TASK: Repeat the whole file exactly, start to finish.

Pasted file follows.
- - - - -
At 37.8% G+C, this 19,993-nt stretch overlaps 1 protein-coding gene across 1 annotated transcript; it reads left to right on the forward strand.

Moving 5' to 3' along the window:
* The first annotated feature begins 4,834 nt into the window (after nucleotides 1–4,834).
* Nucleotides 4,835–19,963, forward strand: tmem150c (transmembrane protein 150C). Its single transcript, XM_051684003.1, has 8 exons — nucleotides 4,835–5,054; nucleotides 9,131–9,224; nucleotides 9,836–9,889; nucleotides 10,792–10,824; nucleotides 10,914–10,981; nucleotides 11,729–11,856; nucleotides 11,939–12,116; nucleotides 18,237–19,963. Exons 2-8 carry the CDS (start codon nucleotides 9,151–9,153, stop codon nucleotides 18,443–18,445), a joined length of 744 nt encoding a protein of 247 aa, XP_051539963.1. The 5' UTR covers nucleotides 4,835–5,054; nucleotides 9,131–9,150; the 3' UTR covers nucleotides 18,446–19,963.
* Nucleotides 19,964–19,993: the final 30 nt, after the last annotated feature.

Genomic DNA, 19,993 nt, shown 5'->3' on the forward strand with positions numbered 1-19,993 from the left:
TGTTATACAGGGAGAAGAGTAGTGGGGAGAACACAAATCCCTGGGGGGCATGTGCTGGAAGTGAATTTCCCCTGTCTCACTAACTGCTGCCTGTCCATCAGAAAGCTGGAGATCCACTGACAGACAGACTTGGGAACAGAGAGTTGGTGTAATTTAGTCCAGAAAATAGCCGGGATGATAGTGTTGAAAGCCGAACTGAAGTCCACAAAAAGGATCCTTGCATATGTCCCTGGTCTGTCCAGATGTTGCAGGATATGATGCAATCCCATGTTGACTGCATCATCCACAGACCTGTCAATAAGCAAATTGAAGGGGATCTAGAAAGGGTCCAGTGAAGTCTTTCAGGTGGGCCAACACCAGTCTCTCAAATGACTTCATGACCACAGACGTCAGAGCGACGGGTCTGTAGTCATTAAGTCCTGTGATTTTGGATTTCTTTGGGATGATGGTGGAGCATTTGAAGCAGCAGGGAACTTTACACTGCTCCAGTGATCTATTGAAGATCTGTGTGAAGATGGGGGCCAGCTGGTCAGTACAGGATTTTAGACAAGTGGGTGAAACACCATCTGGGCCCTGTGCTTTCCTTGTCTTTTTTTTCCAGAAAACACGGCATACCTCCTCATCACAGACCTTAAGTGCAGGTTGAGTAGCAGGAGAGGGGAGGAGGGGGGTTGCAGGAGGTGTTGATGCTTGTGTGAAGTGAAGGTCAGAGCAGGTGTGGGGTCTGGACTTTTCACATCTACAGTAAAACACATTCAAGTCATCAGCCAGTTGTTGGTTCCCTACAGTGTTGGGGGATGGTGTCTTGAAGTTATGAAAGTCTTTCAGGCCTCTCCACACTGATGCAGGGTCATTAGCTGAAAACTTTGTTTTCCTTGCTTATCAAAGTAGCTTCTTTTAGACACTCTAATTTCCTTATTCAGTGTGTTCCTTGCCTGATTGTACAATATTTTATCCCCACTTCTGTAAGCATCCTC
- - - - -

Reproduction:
At 37.8% G+C, this 19,993-nt stretch overlaps 1 protein-coding gene across 1 annotated transcript; it reads left to right on the forward strand.

Moving 5' to 3' along the window:
* The first annotated feature begins 4,834 nt into the window (after nucleotides 1–4,834).
* Nucleotides 4,835–19,963, forward strand: tmem150c (transmembrane protein 150C). Its single transcript, XM_051684003.1, has 8 exons — nucleotides 4,835–5,054; nucleotides 9,131–9,224; nucleotides 9,836–9,889; nucleotides 10,792–10,824; nucleotides 10,914–10,981; nucleotides 11,729–11,856; nucleotides 11,939–12,116; nucleotides 18,237–19,963. Exons 2-8 carry the CDS (start codon nucleotides 9,151–9,153, stop codon nucleotides 18,443–18,445), a joined length of 744 nt encoding a protein of 247 aa, XP_051539963.1. The 5' UTR covers nucleotides 4,835–5,054; nucleotides 9,131–9,150; the 3' UTR covers nucleotides 18,446–19,963.
* Nucleotides 19,964–19,993: the final 30 nt, after the last annotated feature.

Genomic DNA, 19,993 nt, shown 5'->3' on the forward strand with positions numbered 1-19,993 from the left:
TGTTATACAGGGAGAAGAGTAGTGGGGAGAACACAAATCCCTGGGGGGCATGTGCTGGAAGTGAATTTCCCCTGTCTCACTAACTGCTGCCTGTCCATCAGAAAGCTGGAGATCCACTGACAGACAGACTTGGGAACAGAGAGTTGGTGTAATTTAGTCCAGAAAATAGCCGGGATGATAGTGTTGAAAGCCGAACTGAAGTCCACAAAAAGGATCCTTGCATATGTCCCTGGTCTGTCCAGATGTTGCAGGATATGATGCAATCCCATGTTGACTGCATCATCCACAGACCTGTCAATAAGCAAATTGAAGGGGATCTAGAAAGGGTCCAGTGAAGTCTTTCAGGTGGGCCAACACCAGTCTCTCAAATGACTTCATGACCACAGACGTCAGAGCGACGGGTCTGTAGTCATTAAGTCCTGTGATTTTGGATTTCTTTGGGATGATGGTGGAGCATTTGAAGCAGCAGGGAACTTTACACTGCTCCAGTGATCTATTGAAGATCTGTGTGAAGATGGGGGCCAGCTGGTCAGTACAGGATTTTAGACAAGTGGGTGAAACACCATCTGGGCCCTGTGCTTTCCTTGTCTTTTTTTTCCAGAAAACACGGCATACCTCCTCATCACAGACCTTAAGTGCAGGTTGAGTAGCAGGAGAGGGGAGGAGGGGGGTTGCAGGAGGTGTTGATGCTTGTGTGAAGTGAAGGTCAGAGCAGGTGTGGGGTCTGGACTTTTCACATCTACAGTAAAACACATTCAAGTCATCAGCCAGTTGTTGGTTCCCTACAGTGTTGGGGGATGGTGTCTTGAAGTTATGAAAGTCTTTCAGGCCTCTCCACACTGATGCAGGGTCATTAGCTGAAAACTTTGTTTTCCTTGCTTATCAAAGTAGCTTCTTTTAGACACTCTAATTTCCTTATTCAGTGTGTTCCTTGCCTGATTGTACAATATTTTATCCCCACTTCTGTAAGCATCCTC